Anyways, before my marriage I studied and learned my cycle using the Billings Ovulation Method http://www.woomb.org/bom/lit/teach/index.html it was a great option for hubby and I since it included him as well. He could look at the calender himself and know that we could do anything other than sexual intercourse on those marked fertile days. I really believe it can help in bringing couples together especially on days that you are forced to be creative (fertile periods) and also you don't feel rejected because you have previously discussed that you want or don't want to be pregnant. It was also a great tool for when I tried to achieve pregnancy (since hubby lived in another state and left on military assignments for at least half of the year. It helped though that I knew the exact day we got pregnant and matched the ultrasound to the day- it helped for later decisions when it came close to the birth of my daughter. It helped me learn a lot about my fertility and about fertility in general.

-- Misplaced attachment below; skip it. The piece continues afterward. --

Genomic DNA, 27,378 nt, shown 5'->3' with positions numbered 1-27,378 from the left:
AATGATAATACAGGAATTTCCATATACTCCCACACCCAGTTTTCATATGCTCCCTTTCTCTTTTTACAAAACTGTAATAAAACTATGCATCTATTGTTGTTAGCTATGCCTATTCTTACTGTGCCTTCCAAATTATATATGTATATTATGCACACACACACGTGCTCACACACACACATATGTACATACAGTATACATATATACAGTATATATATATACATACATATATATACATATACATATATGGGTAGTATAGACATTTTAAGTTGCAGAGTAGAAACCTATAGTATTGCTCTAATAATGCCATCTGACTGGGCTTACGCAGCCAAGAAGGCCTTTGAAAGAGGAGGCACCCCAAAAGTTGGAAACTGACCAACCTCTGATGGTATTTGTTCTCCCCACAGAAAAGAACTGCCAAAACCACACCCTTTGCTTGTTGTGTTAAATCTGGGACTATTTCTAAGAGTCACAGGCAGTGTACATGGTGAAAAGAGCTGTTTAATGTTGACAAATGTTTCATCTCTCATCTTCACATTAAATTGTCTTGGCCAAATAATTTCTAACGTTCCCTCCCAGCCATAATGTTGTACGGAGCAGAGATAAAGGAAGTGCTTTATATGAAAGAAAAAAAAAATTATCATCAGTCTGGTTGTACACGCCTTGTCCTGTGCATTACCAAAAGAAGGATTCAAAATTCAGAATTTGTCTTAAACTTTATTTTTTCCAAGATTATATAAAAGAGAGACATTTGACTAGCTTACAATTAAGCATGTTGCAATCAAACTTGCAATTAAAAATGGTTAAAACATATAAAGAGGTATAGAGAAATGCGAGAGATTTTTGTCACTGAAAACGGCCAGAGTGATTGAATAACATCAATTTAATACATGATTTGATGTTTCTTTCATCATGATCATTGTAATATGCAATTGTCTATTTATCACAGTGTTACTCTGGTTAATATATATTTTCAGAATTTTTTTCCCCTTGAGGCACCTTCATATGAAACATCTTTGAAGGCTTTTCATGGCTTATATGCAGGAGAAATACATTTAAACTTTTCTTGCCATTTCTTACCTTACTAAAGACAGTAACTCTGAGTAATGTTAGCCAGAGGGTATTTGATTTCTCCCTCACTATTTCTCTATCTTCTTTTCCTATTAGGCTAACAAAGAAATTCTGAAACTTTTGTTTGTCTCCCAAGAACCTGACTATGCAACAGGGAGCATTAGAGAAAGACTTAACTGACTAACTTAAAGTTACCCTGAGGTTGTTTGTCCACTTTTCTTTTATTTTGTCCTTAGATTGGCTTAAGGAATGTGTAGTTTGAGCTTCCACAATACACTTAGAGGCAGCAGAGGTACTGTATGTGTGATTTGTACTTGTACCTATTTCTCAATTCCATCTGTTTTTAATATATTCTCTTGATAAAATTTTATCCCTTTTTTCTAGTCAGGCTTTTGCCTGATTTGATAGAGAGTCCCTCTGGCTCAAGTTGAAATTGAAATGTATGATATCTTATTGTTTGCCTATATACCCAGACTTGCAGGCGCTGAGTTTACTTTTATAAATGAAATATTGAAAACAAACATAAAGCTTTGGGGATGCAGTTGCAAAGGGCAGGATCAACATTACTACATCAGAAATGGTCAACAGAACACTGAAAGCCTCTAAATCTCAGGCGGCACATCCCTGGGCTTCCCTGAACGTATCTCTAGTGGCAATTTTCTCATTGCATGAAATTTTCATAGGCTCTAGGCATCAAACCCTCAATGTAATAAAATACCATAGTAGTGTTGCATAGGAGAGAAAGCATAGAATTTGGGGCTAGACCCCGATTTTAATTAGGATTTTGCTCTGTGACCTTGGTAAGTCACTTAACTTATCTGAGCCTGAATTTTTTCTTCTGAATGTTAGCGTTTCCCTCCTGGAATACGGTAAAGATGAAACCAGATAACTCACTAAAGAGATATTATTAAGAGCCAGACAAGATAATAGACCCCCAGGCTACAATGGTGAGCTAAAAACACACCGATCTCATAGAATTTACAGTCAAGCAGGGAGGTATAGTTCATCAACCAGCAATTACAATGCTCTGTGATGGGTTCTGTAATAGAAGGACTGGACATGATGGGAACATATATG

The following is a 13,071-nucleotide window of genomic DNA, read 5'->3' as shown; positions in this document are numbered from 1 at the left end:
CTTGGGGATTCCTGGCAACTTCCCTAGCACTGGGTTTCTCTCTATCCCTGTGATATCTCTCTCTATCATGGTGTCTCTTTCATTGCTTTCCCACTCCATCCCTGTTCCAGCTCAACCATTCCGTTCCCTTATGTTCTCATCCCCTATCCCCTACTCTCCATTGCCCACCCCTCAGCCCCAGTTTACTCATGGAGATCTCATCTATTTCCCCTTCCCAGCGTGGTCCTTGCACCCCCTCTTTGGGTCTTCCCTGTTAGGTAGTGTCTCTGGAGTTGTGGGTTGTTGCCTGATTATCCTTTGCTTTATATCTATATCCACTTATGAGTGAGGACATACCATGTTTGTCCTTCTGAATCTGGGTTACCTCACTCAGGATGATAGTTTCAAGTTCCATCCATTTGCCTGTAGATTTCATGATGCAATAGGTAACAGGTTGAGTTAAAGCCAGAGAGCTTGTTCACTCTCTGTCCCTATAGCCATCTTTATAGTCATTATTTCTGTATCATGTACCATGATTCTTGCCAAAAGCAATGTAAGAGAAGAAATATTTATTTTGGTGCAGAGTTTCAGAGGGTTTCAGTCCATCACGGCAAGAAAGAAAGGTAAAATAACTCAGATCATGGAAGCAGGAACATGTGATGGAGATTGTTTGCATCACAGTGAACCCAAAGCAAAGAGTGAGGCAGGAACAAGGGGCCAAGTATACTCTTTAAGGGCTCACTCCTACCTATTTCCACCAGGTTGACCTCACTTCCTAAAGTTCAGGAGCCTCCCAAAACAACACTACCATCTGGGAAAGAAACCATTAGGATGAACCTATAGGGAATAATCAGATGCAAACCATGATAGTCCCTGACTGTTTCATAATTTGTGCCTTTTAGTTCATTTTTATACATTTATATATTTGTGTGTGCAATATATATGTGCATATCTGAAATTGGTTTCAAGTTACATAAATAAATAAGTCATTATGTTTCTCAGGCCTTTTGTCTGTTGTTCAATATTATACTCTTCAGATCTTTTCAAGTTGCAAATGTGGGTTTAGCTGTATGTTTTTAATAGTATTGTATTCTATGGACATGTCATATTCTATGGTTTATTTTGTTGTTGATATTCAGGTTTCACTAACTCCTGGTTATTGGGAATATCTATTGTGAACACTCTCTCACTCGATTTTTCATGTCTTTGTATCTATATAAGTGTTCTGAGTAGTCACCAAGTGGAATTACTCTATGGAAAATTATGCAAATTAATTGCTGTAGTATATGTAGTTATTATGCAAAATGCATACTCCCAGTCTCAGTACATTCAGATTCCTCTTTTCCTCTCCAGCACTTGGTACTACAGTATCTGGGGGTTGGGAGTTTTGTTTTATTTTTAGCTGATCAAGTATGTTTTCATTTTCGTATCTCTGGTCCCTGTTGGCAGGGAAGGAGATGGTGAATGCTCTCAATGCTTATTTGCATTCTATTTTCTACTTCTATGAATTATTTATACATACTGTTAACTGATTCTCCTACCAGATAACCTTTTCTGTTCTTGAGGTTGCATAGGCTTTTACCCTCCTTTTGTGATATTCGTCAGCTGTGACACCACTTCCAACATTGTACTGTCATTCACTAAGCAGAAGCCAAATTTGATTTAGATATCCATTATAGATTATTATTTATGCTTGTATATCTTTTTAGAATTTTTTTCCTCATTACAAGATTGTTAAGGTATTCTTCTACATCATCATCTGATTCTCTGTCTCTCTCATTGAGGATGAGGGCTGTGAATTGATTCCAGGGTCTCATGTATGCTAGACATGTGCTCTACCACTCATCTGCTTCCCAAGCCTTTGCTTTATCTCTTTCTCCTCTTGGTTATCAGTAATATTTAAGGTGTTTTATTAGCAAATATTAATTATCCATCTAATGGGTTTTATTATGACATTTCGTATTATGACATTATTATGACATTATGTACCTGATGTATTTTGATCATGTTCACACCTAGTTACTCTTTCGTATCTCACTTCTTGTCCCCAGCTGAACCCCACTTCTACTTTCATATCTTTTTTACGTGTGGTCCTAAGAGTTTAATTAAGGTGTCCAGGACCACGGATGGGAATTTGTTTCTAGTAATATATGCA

Now I don't have to chart because I know and understand my fertility very well. It is free but does require some back to school elementary knowledge of the female reproductive system. After the birth of our baby girl I still feel very confident in the Billings Ovulation Method and hence still use it, its failure rate is also less than 1% if used accurately. Also although not for the intention of birth control I solely breastfeed my daughter and hence I also use the Lactational Amenorrhea Method- I do not plan to substitute with anything else until she is 6 months old.
I hope this helped, good luck with your decision. Please feel free to add to what influenced your decisions on choosing a contraceptive that worked for you.